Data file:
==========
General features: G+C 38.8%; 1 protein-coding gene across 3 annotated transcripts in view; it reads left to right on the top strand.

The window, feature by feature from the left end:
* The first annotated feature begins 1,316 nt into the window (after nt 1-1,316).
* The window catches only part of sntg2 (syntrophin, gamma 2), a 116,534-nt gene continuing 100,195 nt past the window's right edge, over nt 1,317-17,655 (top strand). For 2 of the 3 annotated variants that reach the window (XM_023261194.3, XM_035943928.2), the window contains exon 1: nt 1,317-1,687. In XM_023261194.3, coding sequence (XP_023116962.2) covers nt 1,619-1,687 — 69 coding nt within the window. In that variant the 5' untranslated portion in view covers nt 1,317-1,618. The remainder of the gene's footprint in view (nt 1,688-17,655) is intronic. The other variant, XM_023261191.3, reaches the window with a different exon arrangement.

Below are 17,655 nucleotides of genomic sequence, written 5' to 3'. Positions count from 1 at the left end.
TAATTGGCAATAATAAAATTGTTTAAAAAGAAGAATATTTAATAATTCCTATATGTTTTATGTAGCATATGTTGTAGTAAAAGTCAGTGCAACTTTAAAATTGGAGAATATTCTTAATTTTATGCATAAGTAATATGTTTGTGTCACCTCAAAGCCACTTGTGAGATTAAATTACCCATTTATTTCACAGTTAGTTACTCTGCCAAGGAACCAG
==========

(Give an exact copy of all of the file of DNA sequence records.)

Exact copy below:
General features: G+C 38.8%; 1 protein-coding gene across 3 annotated transcripts in view; it reads left to right on the top strand.

The window, feature by feature from the left end:
* The first annotated feature begins 1,316 nt into the window (after nt 1-1,316).
* The window catches only part of sntg2 (syntrophin, gamma 2), a 116,534-nt gene continuing 100,195 nt past the window's right edge, over nt 1,317-17,655 (top strand). For 2 of the 3 annotated variants that reach the window (XM_023261194.3, XM_035943928.2), the window contains exon 1: nt 1,317-1,687. In XM_023261194.3, coding sequence (XP_023116962.2) covers nt 1,619-1,687 — 69 coding nt within the window. In that variant the 5' untranslated portion in view covers nt 1,317-1,618. The remainder of the gene's footprint in view (nt 1,688-17,655) is intronic. The other variant, XM_023261191.3, reaches the window with a different exon arrangement.

Below are 17,655 nucleotides of genomic sequence, written 5' to 3'. Positions count from 1 at the left end.
TAATTGGCAATAATAAAATTGTTTAAAAAGAAGAATATTTAATAATTCCTATATGTTTTATGTAGCATATGTTGTAGTAAAAGTCAGTGCAACTTTAAAATTGGAGAATATTCTTAATTTTATGCATAAGTAATATGTTTGTGTCACCTCAAAGCCACTTGTGAGATTAAATTACCCATTTATTTCACAGTTAGTTACTCTGCCAAGGAACCAG